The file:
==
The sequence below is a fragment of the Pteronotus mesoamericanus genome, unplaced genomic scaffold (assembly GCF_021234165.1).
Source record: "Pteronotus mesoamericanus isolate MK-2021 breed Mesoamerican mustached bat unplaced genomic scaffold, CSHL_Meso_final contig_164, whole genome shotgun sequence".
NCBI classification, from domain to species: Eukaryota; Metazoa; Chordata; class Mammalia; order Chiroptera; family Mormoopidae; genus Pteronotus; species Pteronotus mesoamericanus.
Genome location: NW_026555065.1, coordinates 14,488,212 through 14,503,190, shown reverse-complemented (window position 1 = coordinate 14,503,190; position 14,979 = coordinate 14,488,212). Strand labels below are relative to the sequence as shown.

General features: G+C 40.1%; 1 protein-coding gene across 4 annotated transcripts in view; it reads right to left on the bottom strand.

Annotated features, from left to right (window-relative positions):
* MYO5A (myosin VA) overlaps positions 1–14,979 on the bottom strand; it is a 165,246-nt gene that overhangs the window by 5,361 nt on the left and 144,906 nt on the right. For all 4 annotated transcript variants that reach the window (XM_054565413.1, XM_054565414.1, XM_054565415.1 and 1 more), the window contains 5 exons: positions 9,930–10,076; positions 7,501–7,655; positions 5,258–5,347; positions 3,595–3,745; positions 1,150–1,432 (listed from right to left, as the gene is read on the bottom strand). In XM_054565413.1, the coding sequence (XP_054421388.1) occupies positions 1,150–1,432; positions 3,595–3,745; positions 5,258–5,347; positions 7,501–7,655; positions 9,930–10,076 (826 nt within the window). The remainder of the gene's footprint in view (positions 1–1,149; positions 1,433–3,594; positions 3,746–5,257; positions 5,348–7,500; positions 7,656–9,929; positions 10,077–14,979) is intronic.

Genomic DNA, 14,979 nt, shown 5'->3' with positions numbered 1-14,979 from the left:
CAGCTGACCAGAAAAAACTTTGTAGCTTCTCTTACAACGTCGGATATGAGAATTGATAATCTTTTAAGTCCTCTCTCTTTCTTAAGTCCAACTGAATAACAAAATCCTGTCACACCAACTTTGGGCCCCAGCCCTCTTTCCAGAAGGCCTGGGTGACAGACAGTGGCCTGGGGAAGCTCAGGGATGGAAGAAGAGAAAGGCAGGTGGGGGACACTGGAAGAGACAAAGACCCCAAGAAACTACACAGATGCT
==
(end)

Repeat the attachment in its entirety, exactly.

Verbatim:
The sequence below is a fragment of the Pteronotus mesoamericanus genome, unplaced genomic scaffold (assembly GCF_021234165.1).
Source record: "Pteronotus mesoamericanus isolate MK-2021 breed Mesoamerican mustached bat unplaced genomic scaffold, CSHL_Meso_final contig_164, whole genome shotgun sequence".
NCBI classification, from domain to species: Eukaryota; Metazoa; Chordata; class Mammalia; order Chiroptera; family Mormoopidae; genus Pteronotus; species Pteronotus mesoamericanus.
Genome location: NW_026555065.1, coordinates 14,488,212 through 14,503,190, shown reverse-complemented (window position 1 = coordinate 14,503,190; position 14,979 = coordinate 14,488,212). Strand labels below are relative to the sequence as shown.

General features: G+C 40.1%; 1 protein-coding gene across 4 annotated transcripts in view; it reads right to left on the bottom strand.

Annotated features, from left to right (window-relative positions):
* MYO5A (myosin VA) overlaps positions 1–14,979 on the bottom strand; it is a 165,246-nt gene that overhangs the window by 5,361 nt on the left and 144,906 nt on the right. For all 4 annotated transcript variants that reach the window (XM_054565413.1, XM_054565414.1, XM_054565415.1 and 1 more), the window contains 5 exons: positions 9,930–10,076; positions 7,501–7,655; positions 5,258–5,347; positions 3,595–3,745; positions 1,150–1,432 (listed from right to left, as the gene is read on the bottom strand). In XM_054565413.1, the coding sequence (XP_054421388.1) occupies positions 1,150–1,432; positions 3,595–3,745; positions 5,258–5,347; positions 7,501–7,655; positions 9,930–10,076 (826 nt within the window). The remainder of the gene's footprint in view (positions 1–1,149; positions 1,433–3,594; positions 3,746–5,257; positions 5,348–7,500; positions 7,656–9,929; positions 10,077–14,979) is intronic.

Genomic DNA, 14,979 nt, shown 5'->3' with positions numbered 1-14,979 from the left:
CAGCTGACCAGAAAAAACTTTGTAGCTTCTCTTACAACGTCGGATATGAGAATTGATAATCTTTTAAGTCCTCTCTCTTTCTTAAGTCCAACTGAATAACAAAATCCTGTCACACCAACTTTGGGCCCCAGCCCTCTTTCCAGAAGGCCTGGGTGACAGACAGTGGCCTGGGGAAGCTCAGGGATGGAAGAAGAGAAAGGCAGGTGGGGGACACTGGAAGAGACAAAGACCCCAAGAAACTACACAGATGCT